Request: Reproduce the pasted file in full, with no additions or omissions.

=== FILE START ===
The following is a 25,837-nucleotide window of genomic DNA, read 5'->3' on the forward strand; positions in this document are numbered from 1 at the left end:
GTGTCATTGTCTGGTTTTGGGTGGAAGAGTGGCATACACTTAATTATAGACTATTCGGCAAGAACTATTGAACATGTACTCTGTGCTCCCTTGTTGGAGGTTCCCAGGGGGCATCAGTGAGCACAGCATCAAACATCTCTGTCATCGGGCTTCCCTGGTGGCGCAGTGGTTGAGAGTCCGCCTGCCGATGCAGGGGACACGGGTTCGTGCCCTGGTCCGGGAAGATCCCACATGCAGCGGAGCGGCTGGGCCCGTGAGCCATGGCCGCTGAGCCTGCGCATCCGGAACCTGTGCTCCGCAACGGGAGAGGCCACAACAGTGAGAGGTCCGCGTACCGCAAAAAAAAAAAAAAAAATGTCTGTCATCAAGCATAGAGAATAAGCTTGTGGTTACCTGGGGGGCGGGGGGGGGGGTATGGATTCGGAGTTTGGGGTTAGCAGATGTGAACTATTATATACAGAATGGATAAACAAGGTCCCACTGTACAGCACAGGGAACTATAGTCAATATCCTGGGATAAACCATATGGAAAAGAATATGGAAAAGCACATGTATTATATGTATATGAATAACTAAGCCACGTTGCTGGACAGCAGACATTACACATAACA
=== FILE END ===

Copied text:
The following is a 25,837-nucleotide window of genomic DNA, read 5'->3' on the forward strand; positions in this document are numbered from 1 at the left end:
GTGTCATTGTCTGGTTTTGGGTGGAAGAGTGGCATACACTTAATTATAGACTATTCGGCAAGAACTATTGAACATGTACTCTGTGCTCCCTTGTTGGAGGTTCCCAGGGGGCATCAGTGAGCACAGCATCAAACATCTCTGTCATCGGGCTTCCCTGGTGGCGCAGTGGTTGAGAGTCCGCCTGCCGATGCAGGGGACACGGGTTCGTGCCCTGGTCCGGGAAGATCCCACATGCAGCGGAGCGGCTGGGCCCGTGAGCCATGGCCGCTGAGCCTGCGCATCCGGAACCTGTGCTCCGCAACGGGAGAGGCCACAACAGTGAGAGGTCCGCGTACCGCAAAAAAAAAAAAAAAAATGTCTGTCATCAAGCATAGAGAATAAGCTTGTGGTTACCTGGGGGGCGGGGGGGGGGGTATGGATTCGGAGTTTGGGGTTAGCAGATGTGAACTATTATATACAGAATGGATAAACAAGGTCCCACTGTACAGCACAGGGAACTATAGTCAATATCCTGGGATAAACCATATGGAAAAGAATATGGAAAAGCACATGTATTATATGTATATGAATAACTAAGCCACGTTGCTGGACAGCAGACATTACACATAACA